“Jeanne told me that you’ve traveled,” René said. “How are women outside the Valley protected from abuse by men?”

“They aren’t, not always,” Rosemary replied. “From what little of the world I’ve seen, I would have to say that the best way for women and men to be free from harm is for everyone to respect each other. I believe that fair laws and honest justice could protect all of us.”

“Where would we find such honesty and justice?”

René thought hers was a question without an answer. She was surprised when the other woman said, “We had such things in the past, long ago.”


Rosemary smiled. “You may be well-off here, but you don’t know any more history than anyone else. Long ago, this valley, my village, the land around here for days in every direction, were all ruled by a line of great kings and queens. They were acclaimed for their wisdom and fairness, and everyone in the kingdom benefited from their rule.”

“I’ve heard that story, but I thought it was just a myth.”

“It’s not. Ashe and I found proof. Old manuscripts, common stories, artifacts... Oh, I’m sorry. Ashe is a young man I was traveling with.”

René hesitated before speaking. What do I say? I can’t reveal anything, not now. “You say, ‘was’?”

“Yes. He’s a headstrong young man. He wanted to go a bit farther in our... relationship than I did. He ran off. He tends to do that when he doesn’t get his way.”

Now, that’s an interesting thing for her to say. I suppose I should be very happy that he hasn’t tried to run away.

“René, promise me that you’ll keep watch for him. I do miss him so. If I’m going to be stuck here, I’d like him...”

“I understand.” René patted her hand gently. “I ought to be going. You’ve had a hard day, and you need your rest.”

Rosemary nodded. “I understand. Thank you for coming to visit. I know you’re busy, but I’d like to talk to you some more. I’d like to know what sort of place you might have for me here.”

“Of course. We’ll talk again tomorrow. Maybe.”



René had considered letting someone else lead Rosemary on a tour of the Valley. She wouldn’t be violating the Law. Rosemary would still be welcomed and given a chance to find her place. But that very rationale also made René feel guilty. She would not be facing a challenge, she would be avoiding it. Once she ascended to First Mother she couldn’t avoid challenges. She decided to face this one and hope for the best.

Not that she wouldn’t be careful. Rosemary couldn’t walk without some assistance; a healer had to stay close to her. René picked the healer before she met Rosemary, a woman skilled but still too young to be assertive. She gave the healer strict instructions not to speak unless spoken to, and to say nothing of the previous day’s celebration even if asked.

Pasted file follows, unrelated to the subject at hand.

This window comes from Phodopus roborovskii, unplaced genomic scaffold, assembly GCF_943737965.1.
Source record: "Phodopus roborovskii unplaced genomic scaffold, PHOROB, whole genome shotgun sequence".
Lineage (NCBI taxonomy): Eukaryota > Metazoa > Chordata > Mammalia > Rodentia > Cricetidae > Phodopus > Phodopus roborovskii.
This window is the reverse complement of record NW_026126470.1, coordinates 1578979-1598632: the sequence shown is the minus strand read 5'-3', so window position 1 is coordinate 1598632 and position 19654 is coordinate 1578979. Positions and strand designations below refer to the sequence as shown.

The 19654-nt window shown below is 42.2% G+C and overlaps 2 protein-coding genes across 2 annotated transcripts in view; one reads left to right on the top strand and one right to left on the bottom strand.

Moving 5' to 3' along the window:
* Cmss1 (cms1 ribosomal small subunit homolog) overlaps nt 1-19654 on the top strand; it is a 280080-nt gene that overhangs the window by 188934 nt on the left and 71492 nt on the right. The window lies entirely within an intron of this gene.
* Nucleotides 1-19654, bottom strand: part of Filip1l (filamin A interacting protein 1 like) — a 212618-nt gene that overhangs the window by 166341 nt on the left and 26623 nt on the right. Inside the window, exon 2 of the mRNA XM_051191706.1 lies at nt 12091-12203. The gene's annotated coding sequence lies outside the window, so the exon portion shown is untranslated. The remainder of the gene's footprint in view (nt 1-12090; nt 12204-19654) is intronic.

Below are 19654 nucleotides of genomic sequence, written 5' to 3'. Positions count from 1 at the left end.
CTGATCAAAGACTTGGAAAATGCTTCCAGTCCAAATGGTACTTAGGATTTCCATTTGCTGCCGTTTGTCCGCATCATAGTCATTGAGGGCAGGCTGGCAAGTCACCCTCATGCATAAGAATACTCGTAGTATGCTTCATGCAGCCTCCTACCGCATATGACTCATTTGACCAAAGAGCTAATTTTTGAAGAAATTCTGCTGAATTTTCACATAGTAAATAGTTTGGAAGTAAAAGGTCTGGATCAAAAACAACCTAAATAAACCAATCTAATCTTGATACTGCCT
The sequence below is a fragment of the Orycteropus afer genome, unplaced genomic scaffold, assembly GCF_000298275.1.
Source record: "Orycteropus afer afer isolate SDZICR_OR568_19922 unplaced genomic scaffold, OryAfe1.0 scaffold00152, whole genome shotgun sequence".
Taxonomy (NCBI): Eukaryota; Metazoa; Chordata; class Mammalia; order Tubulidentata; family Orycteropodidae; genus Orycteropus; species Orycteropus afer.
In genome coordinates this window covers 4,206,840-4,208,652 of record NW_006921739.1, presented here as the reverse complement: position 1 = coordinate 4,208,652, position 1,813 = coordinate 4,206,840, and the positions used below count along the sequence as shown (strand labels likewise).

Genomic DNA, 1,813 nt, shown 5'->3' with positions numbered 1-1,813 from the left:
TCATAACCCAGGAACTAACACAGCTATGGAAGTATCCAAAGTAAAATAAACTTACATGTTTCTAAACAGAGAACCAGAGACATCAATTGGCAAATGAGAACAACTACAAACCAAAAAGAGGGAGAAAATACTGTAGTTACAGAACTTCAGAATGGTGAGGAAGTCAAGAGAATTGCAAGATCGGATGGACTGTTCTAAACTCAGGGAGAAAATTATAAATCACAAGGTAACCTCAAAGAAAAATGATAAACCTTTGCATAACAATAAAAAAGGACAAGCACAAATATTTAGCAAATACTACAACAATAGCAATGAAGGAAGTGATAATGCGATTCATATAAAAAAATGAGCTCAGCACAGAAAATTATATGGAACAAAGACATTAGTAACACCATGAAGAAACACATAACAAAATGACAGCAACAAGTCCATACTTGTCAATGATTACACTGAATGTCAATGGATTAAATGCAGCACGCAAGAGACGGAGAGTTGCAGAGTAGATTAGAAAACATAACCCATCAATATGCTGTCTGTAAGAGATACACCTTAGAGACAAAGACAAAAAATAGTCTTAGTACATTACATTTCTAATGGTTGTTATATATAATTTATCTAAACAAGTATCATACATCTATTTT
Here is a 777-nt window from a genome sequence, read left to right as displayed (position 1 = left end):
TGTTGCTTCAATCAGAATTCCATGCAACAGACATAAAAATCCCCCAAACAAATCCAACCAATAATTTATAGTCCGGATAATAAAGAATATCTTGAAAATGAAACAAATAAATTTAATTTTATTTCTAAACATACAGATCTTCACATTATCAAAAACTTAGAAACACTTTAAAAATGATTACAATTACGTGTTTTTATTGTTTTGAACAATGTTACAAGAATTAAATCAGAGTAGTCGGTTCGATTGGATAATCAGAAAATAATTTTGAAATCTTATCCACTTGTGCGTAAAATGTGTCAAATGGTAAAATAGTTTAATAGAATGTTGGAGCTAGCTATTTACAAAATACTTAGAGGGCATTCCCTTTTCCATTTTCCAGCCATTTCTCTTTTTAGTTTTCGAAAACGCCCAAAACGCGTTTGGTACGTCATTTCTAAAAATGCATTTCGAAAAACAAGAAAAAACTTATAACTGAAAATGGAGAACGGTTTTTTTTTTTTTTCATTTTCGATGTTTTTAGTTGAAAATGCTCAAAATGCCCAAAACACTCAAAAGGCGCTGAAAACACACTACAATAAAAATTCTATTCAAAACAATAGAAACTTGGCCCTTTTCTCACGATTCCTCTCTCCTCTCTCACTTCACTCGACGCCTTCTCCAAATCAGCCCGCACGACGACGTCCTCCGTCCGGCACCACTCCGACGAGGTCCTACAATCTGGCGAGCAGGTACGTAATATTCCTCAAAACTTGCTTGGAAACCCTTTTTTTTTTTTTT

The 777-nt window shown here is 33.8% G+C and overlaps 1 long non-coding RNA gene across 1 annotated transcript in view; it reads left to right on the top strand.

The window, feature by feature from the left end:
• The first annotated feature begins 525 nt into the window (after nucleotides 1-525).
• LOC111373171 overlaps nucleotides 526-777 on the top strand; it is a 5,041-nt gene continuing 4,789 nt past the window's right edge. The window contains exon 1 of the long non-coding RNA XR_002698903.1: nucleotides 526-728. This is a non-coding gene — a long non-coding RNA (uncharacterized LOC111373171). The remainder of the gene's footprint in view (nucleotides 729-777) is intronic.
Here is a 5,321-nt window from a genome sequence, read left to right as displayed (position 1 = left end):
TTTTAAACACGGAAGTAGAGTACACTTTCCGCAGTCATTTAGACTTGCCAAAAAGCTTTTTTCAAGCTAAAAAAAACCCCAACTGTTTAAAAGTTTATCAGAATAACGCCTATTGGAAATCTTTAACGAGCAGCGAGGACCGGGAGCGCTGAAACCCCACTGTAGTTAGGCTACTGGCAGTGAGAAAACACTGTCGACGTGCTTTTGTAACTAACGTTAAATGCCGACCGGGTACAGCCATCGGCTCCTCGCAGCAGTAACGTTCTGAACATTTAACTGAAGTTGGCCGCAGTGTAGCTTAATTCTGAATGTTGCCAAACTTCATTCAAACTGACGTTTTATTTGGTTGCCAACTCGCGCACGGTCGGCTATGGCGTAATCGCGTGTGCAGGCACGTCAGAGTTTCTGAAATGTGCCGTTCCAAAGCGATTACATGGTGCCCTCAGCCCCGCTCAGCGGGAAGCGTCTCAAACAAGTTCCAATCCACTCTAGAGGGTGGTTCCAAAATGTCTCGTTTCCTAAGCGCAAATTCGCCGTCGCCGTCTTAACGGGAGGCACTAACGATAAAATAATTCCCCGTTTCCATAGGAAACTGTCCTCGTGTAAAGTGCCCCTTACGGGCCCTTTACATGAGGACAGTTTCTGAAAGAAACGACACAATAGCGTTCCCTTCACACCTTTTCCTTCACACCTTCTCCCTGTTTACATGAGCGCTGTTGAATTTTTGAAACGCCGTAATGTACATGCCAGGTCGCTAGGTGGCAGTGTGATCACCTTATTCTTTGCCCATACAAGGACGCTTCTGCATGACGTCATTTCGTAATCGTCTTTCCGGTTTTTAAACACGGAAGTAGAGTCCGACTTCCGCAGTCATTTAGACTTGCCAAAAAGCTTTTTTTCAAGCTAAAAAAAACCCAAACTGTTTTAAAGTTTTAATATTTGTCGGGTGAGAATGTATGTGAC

After a polite greeting and a check of Rosemary’s wounds the tour began. Rosemary listened as René showed her the buildings and told their histories. The redhead asked precious few questions during the tour. René was surprised at first, but as she thought about it she remembered an old lesson that said hearing was better than speaking.

She must have heard a similar lesson, René mused. She might be wise as well being smart.

René didn’t think the newcomer would be interested in their fields. After all, nothing she knew suggested that Rosemary was a farmer. She was caught off guard when the other woman took a long look at the grain fields then asked, “Could we head out there?”

“I suppose so, as long as you’re not hurting. Why?”

“I want to take a closer look.”

René glanced at the healer. She nodded modestly. “Very well. Follow me.”

She led them down the narrow path that cut between two of the fields. This time both she and Rosemary kept silent. Once Rosemary stopped to examine plants on either side of the path. They kept walking until they reached the irrigation canal that marked the end of the path. Rosemary allowed herself to be helped to the edge of the small ditch.

She looked down the canal. “A large stream cuts through the Valley, yes?”

“That’s right.”

“Is this fed by that stream?”


Rosemary eased her body to the ground. She stuck a finger into the water in the canal. As she was helped back onto her feet she asked, “The stream flows slowly, correct?”

“I think so. Why?”

“Do any other streams feed into that one? Streams that flow down from the surrounding hills, not ones that cut other valleys?”

“Yes. There’s one just beyond the fields. Why?”

“The water flowing into your canals moves slowly. The flow isn’t strong enough to push it very far into your fields. Look at them carefully. You’ll notice that the plants farthest from water are smaller than the ones closer to water.”